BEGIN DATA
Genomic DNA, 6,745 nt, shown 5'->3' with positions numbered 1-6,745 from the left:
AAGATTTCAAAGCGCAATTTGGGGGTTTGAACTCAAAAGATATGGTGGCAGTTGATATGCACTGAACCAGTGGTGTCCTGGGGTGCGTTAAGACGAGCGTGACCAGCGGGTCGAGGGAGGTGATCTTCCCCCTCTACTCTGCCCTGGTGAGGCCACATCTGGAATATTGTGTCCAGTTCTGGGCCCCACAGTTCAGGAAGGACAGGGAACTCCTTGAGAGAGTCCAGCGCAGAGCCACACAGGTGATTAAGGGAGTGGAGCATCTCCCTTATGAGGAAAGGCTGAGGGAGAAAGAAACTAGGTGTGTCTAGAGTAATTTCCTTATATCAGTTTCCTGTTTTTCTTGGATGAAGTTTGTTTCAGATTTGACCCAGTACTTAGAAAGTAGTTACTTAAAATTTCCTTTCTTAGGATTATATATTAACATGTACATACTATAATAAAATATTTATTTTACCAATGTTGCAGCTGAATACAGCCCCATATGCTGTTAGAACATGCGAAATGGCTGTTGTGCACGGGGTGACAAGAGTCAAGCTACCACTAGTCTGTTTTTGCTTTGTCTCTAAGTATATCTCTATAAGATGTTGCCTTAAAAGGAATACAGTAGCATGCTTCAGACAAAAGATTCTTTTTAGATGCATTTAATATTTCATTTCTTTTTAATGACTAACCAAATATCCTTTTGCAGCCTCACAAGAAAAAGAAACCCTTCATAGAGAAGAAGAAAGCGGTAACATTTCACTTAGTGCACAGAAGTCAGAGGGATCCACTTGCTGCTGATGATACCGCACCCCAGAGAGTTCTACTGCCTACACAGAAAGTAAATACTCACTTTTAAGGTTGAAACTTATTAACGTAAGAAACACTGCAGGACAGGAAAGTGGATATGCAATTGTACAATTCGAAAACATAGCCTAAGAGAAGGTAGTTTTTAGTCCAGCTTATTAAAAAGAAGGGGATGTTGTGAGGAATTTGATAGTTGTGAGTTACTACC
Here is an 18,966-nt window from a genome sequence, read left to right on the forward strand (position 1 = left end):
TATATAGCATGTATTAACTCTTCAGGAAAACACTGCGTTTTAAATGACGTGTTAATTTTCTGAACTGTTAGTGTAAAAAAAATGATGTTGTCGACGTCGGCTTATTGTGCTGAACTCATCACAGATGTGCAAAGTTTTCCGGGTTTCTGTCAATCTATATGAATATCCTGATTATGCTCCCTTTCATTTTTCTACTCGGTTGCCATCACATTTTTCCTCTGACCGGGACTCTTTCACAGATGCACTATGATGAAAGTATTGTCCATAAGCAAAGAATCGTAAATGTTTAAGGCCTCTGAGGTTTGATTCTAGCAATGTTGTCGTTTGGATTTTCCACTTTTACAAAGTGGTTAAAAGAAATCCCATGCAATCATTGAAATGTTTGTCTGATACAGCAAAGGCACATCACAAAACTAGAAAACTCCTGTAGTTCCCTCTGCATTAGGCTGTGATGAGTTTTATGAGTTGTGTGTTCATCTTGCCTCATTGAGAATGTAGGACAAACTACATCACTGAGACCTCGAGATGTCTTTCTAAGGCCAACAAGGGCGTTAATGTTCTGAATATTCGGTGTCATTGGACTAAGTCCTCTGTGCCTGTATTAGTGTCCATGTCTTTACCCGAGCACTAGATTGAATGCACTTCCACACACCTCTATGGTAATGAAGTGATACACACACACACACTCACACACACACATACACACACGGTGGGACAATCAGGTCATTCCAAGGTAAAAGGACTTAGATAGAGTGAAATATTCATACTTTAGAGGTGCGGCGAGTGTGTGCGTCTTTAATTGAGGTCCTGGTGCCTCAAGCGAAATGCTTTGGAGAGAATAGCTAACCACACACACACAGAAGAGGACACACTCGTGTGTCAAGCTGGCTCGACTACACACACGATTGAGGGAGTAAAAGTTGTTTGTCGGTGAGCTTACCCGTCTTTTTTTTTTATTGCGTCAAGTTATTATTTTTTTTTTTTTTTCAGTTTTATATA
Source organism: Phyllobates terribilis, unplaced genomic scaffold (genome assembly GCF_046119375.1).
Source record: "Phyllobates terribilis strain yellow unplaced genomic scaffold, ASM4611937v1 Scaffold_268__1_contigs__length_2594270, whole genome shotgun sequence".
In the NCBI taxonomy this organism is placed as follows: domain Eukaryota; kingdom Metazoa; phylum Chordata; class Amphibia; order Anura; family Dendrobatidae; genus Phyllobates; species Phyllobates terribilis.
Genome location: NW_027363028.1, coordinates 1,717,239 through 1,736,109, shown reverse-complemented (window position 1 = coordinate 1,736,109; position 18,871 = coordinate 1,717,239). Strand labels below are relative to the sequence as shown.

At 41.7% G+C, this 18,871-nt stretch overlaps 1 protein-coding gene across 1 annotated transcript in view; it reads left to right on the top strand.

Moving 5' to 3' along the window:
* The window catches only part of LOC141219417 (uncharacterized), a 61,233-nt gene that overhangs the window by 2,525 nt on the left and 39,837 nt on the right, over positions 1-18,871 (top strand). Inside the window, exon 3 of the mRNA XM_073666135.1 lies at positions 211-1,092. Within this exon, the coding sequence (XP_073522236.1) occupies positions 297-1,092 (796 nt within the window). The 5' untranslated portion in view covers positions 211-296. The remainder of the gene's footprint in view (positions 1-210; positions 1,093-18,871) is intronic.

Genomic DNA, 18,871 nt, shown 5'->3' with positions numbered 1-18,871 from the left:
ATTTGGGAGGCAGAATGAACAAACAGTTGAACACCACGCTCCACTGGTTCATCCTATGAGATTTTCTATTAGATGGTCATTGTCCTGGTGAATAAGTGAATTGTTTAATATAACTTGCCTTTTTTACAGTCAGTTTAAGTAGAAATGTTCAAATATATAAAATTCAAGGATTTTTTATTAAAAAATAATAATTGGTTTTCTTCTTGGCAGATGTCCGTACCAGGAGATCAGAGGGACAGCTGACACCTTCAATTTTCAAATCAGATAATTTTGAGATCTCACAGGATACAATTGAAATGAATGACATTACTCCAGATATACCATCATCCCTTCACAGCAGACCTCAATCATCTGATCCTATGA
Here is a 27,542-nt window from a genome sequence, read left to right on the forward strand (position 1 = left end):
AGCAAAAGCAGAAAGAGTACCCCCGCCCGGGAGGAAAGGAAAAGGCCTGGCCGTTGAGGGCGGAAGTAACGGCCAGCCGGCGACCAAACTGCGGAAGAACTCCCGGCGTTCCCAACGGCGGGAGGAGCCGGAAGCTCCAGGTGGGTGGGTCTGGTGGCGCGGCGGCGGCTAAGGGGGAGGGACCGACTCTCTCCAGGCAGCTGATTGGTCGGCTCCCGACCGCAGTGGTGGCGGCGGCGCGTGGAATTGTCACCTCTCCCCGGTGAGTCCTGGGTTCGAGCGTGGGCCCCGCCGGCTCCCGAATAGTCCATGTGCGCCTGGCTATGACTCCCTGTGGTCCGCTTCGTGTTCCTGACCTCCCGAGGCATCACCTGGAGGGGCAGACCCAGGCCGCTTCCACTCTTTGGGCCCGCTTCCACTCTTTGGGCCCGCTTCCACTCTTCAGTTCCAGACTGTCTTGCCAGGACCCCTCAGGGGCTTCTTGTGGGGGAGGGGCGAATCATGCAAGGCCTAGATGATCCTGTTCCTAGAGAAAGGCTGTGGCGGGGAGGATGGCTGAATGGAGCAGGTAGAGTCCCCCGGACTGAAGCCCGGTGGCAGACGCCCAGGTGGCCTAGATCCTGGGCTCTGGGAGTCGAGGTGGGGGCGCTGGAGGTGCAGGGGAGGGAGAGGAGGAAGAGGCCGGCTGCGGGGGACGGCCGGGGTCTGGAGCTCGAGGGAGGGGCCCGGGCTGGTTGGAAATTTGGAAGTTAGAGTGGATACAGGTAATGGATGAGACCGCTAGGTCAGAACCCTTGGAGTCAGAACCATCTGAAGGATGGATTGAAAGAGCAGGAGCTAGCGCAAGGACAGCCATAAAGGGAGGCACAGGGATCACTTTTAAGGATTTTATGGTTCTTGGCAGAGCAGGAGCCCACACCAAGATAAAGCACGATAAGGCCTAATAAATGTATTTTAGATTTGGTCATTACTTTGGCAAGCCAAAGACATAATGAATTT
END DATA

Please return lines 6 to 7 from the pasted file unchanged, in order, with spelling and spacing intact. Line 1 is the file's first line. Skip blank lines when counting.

Source record: "Phyllobates terribilis strain yellow unplaced genomic scaffold, ASM4611937v1 Scaffold_268__1_contigs__length_2594270, whole genome shotgun sequence".
In the NCBI taxonomy this organism is placed as follows: domain Eukaryota; kingdom Metazoa; phylum Chordata; class Amphibia; order Anura; family Dendrobatidae; genus Phyllobates; species Phyllobates terribilis.